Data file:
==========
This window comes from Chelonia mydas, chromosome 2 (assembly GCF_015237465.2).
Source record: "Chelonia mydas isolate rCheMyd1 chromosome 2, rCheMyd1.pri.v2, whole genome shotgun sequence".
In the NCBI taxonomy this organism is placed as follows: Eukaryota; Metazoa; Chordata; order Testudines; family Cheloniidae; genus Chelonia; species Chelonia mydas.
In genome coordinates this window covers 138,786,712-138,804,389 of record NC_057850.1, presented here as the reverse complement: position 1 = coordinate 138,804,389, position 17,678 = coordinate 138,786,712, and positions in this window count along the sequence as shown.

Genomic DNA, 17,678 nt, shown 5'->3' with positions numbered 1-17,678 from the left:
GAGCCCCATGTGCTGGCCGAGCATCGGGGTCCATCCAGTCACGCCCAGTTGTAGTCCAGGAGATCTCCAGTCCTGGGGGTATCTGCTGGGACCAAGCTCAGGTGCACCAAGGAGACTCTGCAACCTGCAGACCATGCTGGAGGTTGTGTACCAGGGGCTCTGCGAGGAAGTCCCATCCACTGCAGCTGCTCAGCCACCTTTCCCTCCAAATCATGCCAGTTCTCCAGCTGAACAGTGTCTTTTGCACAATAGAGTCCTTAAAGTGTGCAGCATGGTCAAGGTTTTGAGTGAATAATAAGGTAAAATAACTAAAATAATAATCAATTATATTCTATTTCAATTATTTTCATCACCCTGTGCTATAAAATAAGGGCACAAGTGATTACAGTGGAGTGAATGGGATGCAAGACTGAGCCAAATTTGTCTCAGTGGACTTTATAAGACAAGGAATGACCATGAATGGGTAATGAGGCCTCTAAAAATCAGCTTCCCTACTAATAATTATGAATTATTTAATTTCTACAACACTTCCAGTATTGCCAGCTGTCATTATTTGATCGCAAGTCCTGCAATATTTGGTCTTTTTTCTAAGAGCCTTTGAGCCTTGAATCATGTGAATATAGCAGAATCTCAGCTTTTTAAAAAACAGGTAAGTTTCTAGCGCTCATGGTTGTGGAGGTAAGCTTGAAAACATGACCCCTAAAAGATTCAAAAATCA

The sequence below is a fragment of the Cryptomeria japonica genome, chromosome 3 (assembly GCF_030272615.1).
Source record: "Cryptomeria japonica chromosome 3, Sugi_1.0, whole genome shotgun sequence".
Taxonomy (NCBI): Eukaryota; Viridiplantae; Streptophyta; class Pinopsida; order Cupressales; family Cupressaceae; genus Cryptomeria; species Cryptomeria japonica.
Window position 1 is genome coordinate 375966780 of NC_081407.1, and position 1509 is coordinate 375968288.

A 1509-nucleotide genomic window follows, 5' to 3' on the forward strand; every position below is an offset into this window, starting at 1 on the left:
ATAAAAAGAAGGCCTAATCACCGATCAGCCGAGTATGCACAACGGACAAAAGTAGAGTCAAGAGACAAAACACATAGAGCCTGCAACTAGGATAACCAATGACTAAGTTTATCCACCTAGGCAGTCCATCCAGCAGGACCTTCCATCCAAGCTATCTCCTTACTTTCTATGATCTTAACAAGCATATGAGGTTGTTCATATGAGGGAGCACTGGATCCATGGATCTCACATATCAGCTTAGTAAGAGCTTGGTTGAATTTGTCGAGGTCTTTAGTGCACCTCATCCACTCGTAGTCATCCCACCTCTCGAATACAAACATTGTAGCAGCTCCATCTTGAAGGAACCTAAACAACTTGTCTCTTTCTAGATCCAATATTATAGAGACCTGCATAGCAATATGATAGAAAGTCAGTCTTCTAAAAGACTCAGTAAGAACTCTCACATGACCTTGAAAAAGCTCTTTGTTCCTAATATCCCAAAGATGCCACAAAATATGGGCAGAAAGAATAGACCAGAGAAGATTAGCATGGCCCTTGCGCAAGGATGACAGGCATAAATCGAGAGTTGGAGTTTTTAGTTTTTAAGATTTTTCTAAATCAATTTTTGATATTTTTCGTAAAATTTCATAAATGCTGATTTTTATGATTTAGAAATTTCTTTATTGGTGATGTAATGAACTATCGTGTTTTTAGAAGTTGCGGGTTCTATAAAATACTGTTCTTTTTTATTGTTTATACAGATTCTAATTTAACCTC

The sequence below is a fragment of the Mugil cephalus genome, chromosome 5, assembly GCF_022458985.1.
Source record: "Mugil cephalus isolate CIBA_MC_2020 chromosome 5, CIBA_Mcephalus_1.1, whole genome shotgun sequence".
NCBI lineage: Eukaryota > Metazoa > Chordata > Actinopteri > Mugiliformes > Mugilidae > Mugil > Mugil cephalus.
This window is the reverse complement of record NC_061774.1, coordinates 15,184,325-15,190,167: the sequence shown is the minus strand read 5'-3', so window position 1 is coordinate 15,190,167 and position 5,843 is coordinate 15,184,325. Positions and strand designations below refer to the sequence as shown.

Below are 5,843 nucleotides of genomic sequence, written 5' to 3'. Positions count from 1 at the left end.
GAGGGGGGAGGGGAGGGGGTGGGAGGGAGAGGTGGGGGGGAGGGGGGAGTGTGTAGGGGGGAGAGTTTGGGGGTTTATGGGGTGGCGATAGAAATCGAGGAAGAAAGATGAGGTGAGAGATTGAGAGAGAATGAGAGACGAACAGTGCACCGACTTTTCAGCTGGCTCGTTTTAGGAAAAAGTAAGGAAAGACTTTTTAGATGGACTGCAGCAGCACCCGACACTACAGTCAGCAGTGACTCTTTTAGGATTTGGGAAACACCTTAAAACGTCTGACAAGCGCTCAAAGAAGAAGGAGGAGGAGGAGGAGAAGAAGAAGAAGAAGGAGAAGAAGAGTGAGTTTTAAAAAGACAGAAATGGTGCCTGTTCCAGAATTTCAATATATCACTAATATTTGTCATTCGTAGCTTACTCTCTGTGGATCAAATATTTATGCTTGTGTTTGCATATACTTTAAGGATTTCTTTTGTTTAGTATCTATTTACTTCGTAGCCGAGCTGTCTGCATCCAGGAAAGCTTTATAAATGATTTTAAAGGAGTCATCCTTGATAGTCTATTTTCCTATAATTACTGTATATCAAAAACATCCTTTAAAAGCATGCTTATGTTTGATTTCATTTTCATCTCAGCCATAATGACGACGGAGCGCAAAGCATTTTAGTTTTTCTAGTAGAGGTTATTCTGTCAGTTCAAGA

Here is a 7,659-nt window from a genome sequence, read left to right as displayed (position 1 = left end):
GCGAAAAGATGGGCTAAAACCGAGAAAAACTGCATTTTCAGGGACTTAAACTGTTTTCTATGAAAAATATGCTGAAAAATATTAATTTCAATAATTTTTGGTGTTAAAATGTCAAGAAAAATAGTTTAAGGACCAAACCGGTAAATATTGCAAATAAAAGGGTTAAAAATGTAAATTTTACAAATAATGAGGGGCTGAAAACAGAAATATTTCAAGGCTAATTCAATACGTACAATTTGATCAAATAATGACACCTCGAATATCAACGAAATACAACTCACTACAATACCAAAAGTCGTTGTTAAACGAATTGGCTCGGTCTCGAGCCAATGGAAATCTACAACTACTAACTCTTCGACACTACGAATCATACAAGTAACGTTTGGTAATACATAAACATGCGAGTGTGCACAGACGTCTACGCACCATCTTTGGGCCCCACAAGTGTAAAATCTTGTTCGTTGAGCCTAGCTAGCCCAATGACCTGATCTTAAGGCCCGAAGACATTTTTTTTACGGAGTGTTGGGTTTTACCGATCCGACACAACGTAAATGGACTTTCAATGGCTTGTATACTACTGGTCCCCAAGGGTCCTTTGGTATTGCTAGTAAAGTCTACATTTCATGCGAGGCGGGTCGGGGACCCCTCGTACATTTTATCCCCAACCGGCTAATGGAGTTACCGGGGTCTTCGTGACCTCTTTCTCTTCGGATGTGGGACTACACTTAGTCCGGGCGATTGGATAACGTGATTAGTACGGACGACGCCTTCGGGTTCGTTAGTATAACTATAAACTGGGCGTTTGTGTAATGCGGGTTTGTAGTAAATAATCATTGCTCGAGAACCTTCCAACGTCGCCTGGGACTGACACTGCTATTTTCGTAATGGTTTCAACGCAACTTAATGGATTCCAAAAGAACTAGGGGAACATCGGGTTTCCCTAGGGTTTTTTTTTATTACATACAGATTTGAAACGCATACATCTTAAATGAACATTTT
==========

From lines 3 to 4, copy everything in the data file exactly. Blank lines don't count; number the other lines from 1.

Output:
In the NCBI taxonomy this organism is placed as follows: Eukaryota; Metazoa; Chordata; order Testudines; family Cheloniidae; genus Chelonia; species Chelonia mydas.
In genome coordinates this window covers 138,786,712-138,804,389 of record NC_057850.1, presented here as the reverse complement: position 1 = coordinate 138,804,389, position 17,678 = coordinate 138,786,712, and positions in this window count along the sequence as shown.